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by Chestersmummy 

Posted: 21 June 2018
Word Count: 896
Summary: For the current challenge

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 The sun was beating a tattoo right in the middle of Jack’s bald patch and reluctantly he shifted into the sparse shade of a young oak.  He closed his eyes, savouring the silence.  What a relief to be away from the constant nagging of his wife - what had she called him this morning?  A useless slug - that was it.   A warm breeze blew a waft of elderflower towards him and he relaxed.  This was the life!   Even better, it was a Sunday which meant no bullying boss, obviously sharing his wife’s convictions, and no cocky workmates such as bloody Harry, forever bragging about his house, car, kids – you name it. Luckily, Harry was on holiday (shark fishing in South Africa) but still Jack dreaded his return, him and his raucous voice.  Here, there was nothing to listen to but the sighing of the wind and the buzz of insects going about their business.  There was absolutely nothing to worry about, not even the fish because he didn’t expect to catch anything.  He opened his eyes a trifle and peered at the oily expanse of pond lying passively at his feet, its grey-green surface inert except for an occasional burp of gas.   The pond had been fished out years ago, even before the water had been poisoned by the nearby chemical factory.  Jack’s rod and line were just for show.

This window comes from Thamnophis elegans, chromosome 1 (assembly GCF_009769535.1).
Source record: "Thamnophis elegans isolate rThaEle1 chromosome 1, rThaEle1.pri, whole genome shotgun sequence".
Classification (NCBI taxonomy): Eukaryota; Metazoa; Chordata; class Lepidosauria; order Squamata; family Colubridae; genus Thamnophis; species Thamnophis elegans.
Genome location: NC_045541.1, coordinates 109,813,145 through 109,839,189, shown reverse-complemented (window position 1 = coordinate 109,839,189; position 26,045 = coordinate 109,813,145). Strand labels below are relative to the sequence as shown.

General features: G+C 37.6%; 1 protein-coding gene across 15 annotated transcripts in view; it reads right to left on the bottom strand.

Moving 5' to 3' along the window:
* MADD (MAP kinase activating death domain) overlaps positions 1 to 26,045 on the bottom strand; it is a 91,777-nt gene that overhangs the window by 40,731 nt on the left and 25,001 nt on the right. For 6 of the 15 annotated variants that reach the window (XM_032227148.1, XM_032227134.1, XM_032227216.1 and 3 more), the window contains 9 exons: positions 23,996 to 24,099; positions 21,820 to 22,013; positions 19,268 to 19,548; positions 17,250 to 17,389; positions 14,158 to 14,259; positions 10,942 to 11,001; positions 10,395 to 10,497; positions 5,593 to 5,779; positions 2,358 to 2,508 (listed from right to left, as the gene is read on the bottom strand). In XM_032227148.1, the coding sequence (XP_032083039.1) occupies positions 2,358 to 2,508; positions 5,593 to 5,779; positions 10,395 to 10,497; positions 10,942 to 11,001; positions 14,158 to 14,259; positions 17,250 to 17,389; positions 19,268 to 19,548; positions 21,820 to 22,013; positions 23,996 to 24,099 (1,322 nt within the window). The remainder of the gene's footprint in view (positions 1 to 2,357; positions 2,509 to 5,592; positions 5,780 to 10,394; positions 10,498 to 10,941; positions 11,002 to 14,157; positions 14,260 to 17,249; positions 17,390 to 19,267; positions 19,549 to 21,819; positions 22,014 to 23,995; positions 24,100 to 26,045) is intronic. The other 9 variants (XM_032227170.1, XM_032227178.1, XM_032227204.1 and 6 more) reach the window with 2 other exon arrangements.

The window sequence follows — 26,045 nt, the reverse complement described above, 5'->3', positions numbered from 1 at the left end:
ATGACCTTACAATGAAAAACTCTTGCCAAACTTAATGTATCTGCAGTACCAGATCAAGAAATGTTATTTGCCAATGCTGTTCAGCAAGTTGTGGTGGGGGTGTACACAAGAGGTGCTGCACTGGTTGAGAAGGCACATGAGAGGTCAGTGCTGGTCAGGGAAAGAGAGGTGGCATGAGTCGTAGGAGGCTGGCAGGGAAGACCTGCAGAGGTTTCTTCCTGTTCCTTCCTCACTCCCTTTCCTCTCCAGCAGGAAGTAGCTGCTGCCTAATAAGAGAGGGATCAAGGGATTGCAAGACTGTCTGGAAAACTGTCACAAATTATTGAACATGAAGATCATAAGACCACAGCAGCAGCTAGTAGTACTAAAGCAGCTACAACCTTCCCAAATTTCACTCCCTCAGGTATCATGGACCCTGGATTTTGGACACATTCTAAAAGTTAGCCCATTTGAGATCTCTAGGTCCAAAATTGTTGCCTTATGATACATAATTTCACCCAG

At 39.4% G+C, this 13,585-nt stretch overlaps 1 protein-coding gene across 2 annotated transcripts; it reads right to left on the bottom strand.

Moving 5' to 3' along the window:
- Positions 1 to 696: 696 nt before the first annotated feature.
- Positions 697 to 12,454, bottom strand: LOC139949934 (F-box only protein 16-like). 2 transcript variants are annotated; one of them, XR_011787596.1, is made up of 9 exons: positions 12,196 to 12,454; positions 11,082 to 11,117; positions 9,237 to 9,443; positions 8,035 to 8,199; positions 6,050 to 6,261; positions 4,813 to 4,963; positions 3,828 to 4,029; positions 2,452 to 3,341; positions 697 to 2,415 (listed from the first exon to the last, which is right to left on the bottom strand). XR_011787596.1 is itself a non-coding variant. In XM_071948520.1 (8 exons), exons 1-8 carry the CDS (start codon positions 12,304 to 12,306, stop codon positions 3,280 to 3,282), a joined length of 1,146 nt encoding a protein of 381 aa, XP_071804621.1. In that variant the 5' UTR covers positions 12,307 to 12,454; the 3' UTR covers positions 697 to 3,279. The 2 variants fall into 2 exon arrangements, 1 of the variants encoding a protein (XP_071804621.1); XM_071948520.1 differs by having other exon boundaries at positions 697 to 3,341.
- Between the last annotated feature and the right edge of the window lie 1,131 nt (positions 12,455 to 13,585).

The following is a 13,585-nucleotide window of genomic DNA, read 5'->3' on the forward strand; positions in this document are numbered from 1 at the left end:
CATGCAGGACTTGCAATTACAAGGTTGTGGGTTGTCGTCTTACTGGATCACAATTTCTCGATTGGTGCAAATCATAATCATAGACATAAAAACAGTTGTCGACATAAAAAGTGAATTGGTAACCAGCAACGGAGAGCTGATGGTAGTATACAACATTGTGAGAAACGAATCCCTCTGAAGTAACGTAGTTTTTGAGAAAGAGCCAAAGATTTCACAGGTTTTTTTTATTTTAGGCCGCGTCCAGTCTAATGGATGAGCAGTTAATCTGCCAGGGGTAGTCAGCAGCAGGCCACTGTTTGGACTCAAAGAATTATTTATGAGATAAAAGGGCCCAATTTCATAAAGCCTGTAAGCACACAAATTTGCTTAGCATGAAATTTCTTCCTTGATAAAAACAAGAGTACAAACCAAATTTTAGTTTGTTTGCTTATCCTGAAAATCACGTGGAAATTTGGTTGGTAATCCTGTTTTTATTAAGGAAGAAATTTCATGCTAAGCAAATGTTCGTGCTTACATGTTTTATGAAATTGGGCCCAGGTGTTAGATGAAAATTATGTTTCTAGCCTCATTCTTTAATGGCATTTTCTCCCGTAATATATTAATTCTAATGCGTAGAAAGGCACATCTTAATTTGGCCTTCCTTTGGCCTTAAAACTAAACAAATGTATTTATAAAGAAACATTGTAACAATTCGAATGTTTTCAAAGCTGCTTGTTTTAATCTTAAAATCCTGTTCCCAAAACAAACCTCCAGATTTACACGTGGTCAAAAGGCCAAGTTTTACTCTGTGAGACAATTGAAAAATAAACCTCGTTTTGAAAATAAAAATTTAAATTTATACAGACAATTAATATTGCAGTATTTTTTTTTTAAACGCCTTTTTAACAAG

His mind drifted serenely until it reached a familiar road-block that not even the peace of the countryside could shift.  He wondered if his wife realised he’d sussed her shenanigans with Bill next door.   He’d first suspected it when she started tarting herself up just to mow the lawn.  To be honest, he didn’t really care.   Idly he wondered if there was some way he could turn the situation to his advantage.   There probably was, but an excess of sun had made his brain muzzy.  Anyway, she’d be bound to make a fuss and Jack decided it wasn’t worth the bother.  Plus, there was Joyce, Bill’s wife.   Jack liked Joyce and wouldn’t want to upset her.  He settled himself more comfortably and closed his eyes again.            Suddenly, there was a tug on his line.   Not just a little one either, quite a big tug.   A bite?  Couldn’t be - line must have got caught in something.  He got up to investigate and as he did, something reared up in front of him - something enormous, something green, something with scales that glittered as they caught the eye of the sun.   For the first time in his life, Jack felt terror as he stared at the fish-like creature looming over him.   Particularly, he noticed its great gaping mouth that opened as it caught sight of him.   It was pure instinct that made Jack grab his rod, he heaved on it and obligingly the fish drew nearer.  Realising his mistake, Jack turned and tried to flee but his feet caught in the line and he fell.   Immediately, the fish gulped and swallowed Jack whole, along with his rod and line.    Round and round Jack plunged headfirst, spinning down the fish’s slimy gullet until at last he landed with a squelch into what he imagined was its stomach.   He stood up and rubbed his head.   ‘This is a turn up’ he thought.   The cavernous space was dimly lit by an opalescent pink glow and as Jack’s eyes adjusted they started to roam.   Plastic straws, plastic cups, plastic carrier bags, its stomach was littered with the stuff and just as Jack was beginning to feel sorry for the fish, he saw something that totally astonished him.   A half-digested jacket was caught in the folds of mucosa and it was a jacket that Jack recognised, even though it was mostly covered in slime.  There was the faux leather along with the epaulettes and club badges that Harry was always boasting about.   After astonishment, Jack’s next feeling was one of outrage.   The liar!   He’d said he was going to South Africa!  Then, despondency blanked out both emotions as Jack realised that, if there was an afterlife, he was going to have to spend it with Harry.   Gloomily, he tugged a KFC box free from a loop of muscle and sat down   This obviously irritated the fish because it gave an enormous belch and a torrent of greasy water flooded down its oesophagus swirling around Jack, picking him up and swiftly ejecting him out of the creature’s mouth.